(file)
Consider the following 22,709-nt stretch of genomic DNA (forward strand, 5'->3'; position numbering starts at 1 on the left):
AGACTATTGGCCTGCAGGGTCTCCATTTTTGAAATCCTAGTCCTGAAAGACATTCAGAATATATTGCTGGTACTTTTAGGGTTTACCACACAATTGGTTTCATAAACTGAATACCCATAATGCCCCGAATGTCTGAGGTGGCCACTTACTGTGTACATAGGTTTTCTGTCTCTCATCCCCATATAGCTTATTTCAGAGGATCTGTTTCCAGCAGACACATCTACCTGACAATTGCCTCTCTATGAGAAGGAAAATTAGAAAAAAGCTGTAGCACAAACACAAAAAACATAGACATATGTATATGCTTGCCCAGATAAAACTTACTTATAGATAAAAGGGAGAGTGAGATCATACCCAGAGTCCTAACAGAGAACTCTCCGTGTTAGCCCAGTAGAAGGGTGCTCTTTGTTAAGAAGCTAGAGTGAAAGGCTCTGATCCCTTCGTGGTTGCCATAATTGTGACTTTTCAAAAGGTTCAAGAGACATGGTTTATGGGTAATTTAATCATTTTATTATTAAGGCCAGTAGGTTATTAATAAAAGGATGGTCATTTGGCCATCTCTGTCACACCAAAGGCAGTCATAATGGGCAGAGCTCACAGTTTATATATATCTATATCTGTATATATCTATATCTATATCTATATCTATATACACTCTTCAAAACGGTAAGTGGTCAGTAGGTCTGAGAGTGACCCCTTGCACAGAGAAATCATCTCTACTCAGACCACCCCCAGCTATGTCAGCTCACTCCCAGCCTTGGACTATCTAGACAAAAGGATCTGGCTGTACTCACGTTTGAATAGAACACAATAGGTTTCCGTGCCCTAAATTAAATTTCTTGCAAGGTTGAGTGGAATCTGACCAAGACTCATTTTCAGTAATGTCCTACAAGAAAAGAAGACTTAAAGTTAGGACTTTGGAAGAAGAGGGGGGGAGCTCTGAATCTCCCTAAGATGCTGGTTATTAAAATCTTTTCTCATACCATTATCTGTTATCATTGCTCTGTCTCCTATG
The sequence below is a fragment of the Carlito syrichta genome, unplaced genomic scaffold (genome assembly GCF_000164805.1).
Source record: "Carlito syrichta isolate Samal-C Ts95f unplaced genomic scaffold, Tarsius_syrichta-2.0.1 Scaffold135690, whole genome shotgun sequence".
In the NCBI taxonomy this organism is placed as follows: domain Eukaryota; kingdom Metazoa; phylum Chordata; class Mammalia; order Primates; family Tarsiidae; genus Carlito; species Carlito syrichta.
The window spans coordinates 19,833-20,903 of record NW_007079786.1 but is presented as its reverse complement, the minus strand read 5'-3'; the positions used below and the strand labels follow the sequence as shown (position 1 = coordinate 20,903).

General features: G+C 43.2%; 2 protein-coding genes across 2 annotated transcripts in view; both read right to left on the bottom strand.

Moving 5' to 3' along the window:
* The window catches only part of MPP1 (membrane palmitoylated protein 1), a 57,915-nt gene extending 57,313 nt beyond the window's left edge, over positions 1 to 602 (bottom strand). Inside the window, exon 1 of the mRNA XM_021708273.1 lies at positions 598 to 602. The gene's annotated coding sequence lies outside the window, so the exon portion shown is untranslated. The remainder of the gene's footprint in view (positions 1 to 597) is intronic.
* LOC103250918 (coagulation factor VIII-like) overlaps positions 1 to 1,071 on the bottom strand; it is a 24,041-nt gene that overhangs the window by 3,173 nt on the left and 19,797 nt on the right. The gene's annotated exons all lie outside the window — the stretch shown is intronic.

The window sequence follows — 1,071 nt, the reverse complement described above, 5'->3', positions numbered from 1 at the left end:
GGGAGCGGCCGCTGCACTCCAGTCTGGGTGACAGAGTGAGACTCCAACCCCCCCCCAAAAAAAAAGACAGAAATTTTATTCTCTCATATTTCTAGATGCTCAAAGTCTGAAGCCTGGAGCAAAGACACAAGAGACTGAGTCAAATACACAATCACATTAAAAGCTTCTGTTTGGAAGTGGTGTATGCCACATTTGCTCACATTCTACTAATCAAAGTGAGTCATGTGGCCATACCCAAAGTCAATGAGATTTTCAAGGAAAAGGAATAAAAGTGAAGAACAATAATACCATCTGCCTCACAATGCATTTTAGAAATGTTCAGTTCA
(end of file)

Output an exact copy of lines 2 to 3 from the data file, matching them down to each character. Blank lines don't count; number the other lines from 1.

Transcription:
AGACTATTGGCCTGCAGGGTCTCCATTTTTGAAATCCTAGTCCTGAAAGACATTCAGAATATATTGCTGGTACTTTTAGGGTTTACCACACAATTGGTTTCATAAACTGAATACCCATAATGCCCCGAATGTCTGAGGTGGCCACTTACTGTGTACATAGGTTTTCTGTCTCTCATCCCCATATAGCTTATTTCAGAGGATCTGTTTCCAGCAGACACATCTACCTGACAATTGCCTCTCTATGAGAAGGAAAATTAGAAAAAAGCTGTAGCACAAACACAAAAAACATAGACATATGTATATGCTTGCCCAGATAAAACTTACTTATAGATAAAAGGGAGAGTGAGATCATACCCAGAGTCCTAACAGAGAACTCTCCGTGTTAGCCCAGTAGAAGGGTGCTCTTTGTTAAGAAGCTAGAGTGAAAGGCTCTGATCCCTTCGTGGTTGCCATAATTGTGACTTTTCAAAAGGTTCAAGAGACATGGTTTATGGGTAATTTAATCATTTTATTATTAAGGCCAGTAGGTTATTAATAAAAGGATGGTCATTTGGCCATCTCTGTCACACCAAAGGCAGTCATAATGGGCAGAGCTCACAGTTTATATATATCTATATCTGTATATATCTATATCTATATCTATATCTATATACACTCTTCAAAACGGTAAGTGGTCAGTAGGTCTGAGAGTGACCCCTTGCACAGAGAAATCATCTCTACTCAGACCACCCCCAGCTATGTCAGCTCACTCCCAGCCTTGGACTATCTAGACAAAAGGATCTGGCTGTACTCACGTTTGAATAGAACACAATAGGTTTCCGTGCCCTAAATTAAATTTCTTGCAAGGTTGAGTGGAATCTGACCAAGACTCATTTTCAGTAATGTCCTACAAGAAAAGAAGACTTAAAGTTAGGACTTTGGAAGAAGAGGGGGGGAGCTCTGAATCTCCCTAAGATGCTGGTTATTAAAATCTTTTCTCATACCATTATCTGTTATCATTGCTCTGTCTCCTATG
The sequence below is a fragment of the Carlito syrichta genome, unplaced genomic scaffold (genome assembly GCF_000164805.1).